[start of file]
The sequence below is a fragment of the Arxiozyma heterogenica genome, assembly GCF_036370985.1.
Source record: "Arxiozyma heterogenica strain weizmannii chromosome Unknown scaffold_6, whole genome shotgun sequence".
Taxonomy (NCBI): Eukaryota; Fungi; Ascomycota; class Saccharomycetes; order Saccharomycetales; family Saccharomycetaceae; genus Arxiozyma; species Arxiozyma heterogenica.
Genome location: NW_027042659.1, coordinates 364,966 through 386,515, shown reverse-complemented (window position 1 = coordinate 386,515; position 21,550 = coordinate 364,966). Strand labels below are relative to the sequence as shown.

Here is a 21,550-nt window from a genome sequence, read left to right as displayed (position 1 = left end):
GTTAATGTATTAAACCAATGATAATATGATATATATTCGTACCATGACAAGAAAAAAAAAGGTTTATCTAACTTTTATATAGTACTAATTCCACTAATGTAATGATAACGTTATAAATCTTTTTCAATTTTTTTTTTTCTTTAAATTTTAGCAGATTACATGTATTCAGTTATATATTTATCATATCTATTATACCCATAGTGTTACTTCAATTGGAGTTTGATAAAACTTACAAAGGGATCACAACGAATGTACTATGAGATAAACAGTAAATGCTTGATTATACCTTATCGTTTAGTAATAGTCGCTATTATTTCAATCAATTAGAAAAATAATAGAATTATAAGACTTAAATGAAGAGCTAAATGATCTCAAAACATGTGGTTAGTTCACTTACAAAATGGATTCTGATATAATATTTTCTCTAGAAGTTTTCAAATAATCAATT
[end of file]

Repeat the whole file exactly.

The sequence below is a fragment of the Arxiozyma heterogenica genome, assembly GCF_036370985.1.
Source record: "Arxiozyma heterogenica strain weizmannii chromosome Unknown scaffold_6, whole genome shotgun sequence".
Taxonomy (NCBI): Eukaryota; Fungi; Ascomycota; class Saccharomycetes; order Saccharomycetales; family Saccharomycetaceae; genus Arxiozyma; species Arxiozyma heterogenica.
Genome location: NW_027042659.1, coordinates 364,966 through 386,515, shown reverse-complemented (window position 1 = coordinate 386,515; position 21,550 = coordinate 364,966). Strand labels below are relative to the sequence as shown.

Here is a 21,550-nt window from a genome sequence, read left to right as displayed (position 1 = left end):
GTTAATGTATTAAACCAATGATAATATGATATATATTCGTACCATGACAAGAAAAAAAAAGGTTTATCTAACTTTTATATAGTACTAATTCCACTAATGTAATGATAACGTTATAAATCTTTTTCAATTTTTTTTTTTCTTTAAATTTTAGCAGATTACATGTATTCAGTTATATATTTATCATATCTATTATACCCATAGTGTTACTTCAATTGGAGTTTGATAAAACTTACAAAGGGATCACAACGAATGTACTATGAGATAAACAGTAAATGCTTGATTATACCTTATCGTTTAGTAATAGTCGCTATTATTTCAATCAATTAGAAAAATAATAGAATTATAAGACTTAAATGAAGAGCTAAATGATCTCAAAACATGTGGTTAGTTCACTTACAAAATGGATTCTGATATAATATTTTCTCTAGAAGTTTTCAAATAATCAATT